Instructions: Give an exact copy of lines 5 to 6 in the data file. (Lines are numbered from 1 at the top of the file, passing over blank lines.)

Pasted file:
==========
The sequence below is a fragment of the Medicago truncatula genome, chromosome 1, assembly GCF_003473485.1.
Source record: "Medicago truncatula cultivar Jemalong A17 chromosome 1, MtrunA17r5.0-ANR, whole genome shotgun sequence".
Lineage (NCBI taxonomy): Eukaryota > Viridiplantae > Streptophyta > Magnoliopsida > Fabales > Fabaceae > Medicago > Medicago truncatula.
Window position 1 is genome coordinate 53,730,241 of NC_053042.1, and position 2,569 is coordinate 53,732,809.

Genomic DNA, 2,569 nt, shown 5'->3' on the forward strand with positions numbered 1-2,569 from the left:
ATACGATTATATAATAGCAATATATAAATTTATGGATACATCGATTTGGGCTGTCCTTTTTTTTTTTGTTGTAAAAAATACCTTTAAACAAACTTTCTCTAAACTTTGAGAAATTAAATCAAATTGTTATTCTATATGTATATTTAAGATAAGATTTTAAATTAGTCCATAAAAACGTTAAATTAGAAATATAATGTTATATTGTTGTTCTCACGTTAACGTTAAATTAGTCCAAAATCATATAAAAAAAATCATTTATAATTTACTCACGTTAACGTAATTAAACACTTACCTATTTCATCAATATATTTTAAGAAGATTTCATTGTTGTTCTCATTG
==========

Genomic DNA, 2,569 nt, shown 5'->3' on the forward strand with positions numbered 1-2,569 from the left:
ATACGATTATATAATAGCAATATATAAATTTATGGATACATCGATTTGGGCTGTCCTTTTTTTTTTTGTTGTAAAAAATACCTTTAAACAAACTTTCTCTAAACTTTGAGAAATTAAATCAAATTGTTATTCTATATGTATATTTAAGATAAGATTTTAAATTAGTCCATAAAAACGTTAAATTAGAAATATAATGTTATATTGTTGTTCTCACGTTAACGTTAAATTAGTCCAAAATCATATAAAAAAAATCATTTATAATTTACTCACGTTAACGTAATTAAACACTTACCTATTTCATCAATATATTTTAAGAAGATTTCATTGTTGTTCTCATTG